Architectural drawing is a strange and powerful tool. It is simultaneously a means of depiction and a way of constructing the world.
That’s why, beyond the conventions of practice, the politics of the architectural image remain so significant. The drawing is the world we construct: its own ideas of subject, its modes of representation and so on are hardwired into the worlds they depict and also become armatures of the world to come. Just as language constrains what it is possible to say, so too does the definition and nature of architectural drawings.
This is a small set of drawings from a wider exploration of the possibilities of digital culture on drawing. Often these are seamless collages made of multiple sources. But these are different. They are watercolours by Prince Charles that have had the most simple and blunt additions (or are those big black shapes erasures?).
It’s almost too perfect to resist: watercolours, landscape, Prince Charles.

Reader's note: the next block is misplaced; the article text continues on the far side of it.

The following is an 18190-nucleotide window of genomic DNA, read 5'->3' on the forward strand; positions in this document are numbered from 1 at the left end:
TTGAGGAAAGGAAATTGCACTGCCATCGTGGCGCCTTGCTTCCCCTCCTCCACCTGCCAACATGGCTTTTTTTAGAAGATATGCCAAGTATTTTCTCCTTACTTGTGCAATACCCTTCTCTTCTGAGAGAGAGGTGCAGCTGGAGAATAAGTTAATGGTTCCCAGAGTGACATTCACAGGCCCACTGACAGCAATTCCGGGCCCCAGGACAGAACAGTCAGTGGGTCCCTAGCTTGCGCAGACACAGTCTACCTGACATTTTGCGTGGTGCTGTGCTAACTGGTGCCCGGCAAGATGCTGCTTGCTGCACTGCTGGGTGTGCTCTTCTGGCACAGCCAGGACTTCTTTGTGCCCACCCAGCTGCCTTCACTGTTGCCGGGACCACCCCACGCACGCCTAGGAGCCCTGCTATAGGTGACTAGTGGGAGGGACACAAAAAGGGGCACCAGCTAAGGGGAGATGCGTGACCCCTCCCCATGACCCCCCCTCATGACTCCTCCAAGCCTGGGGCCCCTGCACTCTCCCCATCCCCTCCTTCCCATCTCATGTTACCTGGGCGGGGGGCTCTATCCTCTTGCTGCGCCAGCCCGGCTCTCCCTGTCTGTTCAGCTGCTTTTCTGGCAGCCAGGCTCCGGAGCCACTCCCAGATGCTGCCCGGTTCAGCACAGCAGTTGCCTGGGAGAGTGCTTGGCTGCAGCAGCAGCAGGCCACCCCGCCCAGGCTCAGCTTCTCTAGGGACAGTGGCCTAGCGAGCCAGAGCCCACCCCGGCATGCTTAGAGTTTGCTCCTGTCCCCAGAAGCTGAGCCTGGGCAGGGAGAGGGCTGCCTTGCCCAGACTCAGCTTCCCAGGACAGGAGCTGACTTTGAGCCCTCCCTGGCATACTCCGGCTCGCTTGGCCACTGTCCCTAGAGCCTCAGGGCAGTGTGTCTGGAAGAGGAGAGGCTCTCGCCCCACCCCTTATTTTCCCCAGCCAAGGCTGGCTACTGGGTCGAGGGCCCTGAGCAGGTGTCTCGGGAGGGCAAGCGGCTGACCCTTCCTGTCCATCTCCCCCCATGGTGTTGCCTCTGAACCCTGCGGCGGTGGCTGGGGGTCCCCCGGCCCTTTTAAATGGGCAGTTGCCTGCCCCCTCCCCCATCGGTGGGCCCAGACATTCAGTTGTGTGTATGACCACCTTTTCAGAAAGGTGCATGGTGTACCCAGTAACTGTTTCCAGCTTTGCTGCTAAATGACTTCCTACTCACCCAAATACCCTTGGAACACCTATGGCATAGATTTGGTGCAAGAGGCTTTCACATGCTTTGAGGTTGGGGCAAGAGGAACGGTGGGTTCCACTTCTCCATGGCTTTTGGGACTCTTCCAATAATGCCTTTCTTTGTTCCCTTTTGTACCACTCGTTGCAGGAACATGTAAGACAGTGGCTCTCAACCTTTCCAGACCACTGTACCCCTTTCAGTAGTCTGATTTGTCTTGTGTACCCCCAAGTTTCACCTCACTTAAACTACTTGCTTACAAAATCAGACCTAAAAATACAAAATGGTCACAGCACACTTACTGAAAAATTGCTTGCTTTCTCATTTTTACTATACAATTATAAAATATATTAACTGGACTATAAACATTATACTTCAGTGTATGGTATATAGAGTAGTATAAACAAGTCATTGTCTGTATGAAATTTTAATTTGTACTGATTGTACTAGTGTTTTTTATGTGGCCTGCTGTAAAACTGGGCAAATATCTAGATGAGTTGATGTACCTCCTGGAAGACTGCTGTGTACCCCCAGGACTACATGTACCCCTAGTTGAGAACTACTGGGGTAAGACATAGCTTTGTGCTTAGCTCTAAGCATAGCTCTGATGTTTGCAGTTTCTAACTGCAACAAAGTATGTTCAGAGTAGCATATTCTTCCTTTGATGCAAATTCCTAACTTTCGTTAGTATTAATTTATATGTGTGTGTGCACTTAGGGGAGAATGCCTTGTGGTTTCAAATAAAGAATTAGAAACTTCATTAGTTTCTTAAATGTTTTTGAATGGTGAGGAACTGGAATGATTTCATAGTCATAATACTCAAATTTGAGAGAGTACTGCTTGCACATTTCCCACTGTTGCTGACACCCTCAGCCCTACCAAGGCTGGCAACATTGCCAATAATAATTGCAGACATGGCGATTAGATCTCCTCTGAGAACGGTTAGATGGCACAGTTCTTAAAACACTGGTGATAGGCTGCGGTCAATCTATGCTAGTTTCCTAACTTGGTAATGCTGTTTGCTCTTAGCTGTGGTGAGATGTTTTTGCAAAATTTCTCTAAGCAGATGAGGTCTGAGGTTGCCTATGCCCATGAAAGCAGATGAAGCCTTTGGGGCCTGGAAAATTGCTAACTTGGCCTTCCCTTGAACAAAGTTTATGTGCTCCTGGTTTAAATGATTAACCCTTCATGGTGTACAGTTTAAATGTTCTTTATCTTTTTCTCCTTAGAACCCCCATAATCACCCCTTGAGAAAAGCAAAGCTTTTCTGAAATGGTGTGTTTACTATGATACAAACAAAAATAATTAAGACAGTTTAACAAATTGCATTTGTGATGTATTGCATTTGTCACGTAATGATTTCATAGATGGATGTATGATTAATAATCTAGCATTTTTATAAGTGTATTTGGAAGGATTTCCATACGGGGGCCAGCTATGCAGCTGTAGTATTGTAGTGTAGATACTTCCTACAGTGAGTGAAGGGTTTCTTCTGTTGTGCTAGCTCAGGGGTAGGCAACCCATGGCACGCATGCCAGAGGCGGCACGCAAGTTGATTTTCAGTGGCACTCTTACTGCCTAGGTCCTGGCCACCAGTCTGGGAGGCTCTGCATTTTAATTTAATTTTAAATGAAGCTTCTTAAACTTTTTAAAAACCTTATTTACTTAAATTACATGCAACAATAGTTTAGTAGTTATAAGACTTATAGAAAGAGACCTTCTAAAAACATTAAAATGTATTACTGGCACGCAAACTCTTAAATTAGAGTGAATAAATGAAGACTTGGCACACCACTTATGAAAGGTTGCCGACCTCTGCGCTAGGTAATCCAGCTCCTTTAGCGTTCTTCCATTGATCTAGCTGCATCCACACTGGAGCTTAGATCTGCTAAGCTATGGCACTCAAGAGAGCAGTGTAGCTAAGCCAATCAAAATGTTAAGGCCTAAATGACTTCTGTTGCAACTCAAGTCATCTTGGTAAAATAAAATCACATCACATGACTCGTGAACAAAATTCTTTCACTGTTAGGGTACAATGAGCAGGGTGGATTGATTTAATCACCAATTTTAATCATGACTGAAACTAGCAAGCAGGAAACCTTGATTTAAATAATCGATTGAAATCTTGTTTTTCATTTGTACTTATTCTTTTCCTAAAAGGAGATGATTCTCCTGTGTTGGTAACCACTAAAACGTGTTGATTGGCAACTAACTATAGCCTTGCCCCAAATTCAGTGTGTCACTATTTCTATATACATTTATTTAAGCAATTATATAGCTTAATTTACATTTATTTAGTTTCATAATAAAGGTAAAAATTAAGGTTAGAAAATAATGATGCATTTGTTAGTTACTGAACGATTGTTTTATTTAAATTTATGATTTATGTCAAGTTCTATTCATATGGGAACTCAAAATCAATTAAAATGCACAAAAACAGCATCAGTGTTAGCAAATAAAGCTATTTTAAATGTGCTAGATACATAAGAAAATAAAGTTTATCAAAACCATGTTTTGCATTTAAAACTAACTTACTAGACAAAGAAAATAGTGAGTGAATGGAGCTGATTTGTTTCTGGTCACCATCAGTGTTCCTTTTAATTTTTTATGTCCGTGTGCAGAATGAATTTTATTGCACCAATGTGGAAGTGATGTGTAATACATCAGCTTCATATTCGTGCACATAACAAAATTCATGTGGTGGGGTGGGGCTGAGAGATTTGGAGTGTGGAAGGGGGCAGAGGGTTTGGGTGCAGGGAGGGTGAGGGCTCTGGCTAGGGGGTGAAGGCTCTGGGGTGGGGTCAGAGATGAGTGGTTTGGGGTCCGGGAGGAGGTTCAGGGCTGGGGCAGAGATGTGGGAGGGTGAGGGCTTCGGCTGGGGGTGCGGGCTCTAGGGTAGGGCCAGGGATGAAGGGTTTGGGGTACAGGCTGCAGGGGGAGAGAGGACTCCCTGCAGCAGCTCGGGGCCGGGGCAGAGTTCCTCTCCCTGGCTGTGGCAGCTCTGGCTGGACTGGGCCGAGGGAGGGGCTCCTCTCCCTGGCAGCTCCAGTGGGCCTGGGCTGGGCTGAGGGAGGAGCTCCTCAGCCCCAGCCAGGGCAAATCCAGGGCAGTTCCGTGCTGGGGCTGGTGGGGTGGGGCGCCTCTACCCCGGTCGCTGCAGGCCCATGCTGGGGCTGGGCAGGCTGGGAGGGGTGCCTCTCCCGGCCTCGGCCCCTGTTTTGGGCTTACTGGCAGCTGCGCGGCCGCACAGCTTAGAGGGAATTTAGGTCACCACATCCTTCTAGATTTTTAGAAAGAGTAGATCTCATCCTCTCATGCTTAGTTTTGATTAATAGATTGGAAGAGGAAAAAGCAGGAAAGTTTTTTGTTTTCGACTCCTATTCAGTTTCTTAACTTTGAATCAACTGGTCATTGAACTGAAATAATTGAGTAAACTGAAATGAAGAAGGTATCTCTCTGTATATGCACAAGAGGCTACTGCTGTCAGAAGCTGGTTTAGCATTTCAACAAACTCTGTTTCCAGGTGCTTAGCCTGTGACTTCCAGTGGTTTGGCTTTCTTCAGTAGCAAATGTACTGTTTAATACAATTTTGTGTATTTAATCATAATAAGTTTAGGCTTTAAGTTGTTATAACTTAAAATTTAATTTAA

Here we see a very particular vision of Britain, one whose subject, media and author are steeped in the the relationship of power to landscape, and to everything that landscape contains. The sentimental depiction, however, goes out of its way to hide these qualities: a hazy wash of nostalgia disguises the landscape. Especially when depicted by the heir to the throne, this biscuit-tin feeling for landscape is far from innocent. We have seen how destructive nostalgia for imagined pasts can be. Ill defined ‘pasts’ exclude the complexities and challenges of modernity and use false ideas of tradition and history to shape the future.
As in politics, so too in architecture. I imagine these interventions into (and/or deletions of) the Prince’s paintings as a form of architectural representation that intervenes in an idea of landscape. Blind spots and black holes puncture the scene creating visual interruptions that remain obscure: UFO‘s, monumental structures, or are they holes in the Princes’ visual field? Abstract rather than representational, they disallow the original vision, countering the sentimentality, the narrative and ideological ‘proposition’ they contain (which includes but is not limited to: a particular idea of nature, a false narrative of continuity and tradition, power ‘naturalised’ into the landscape, and so on).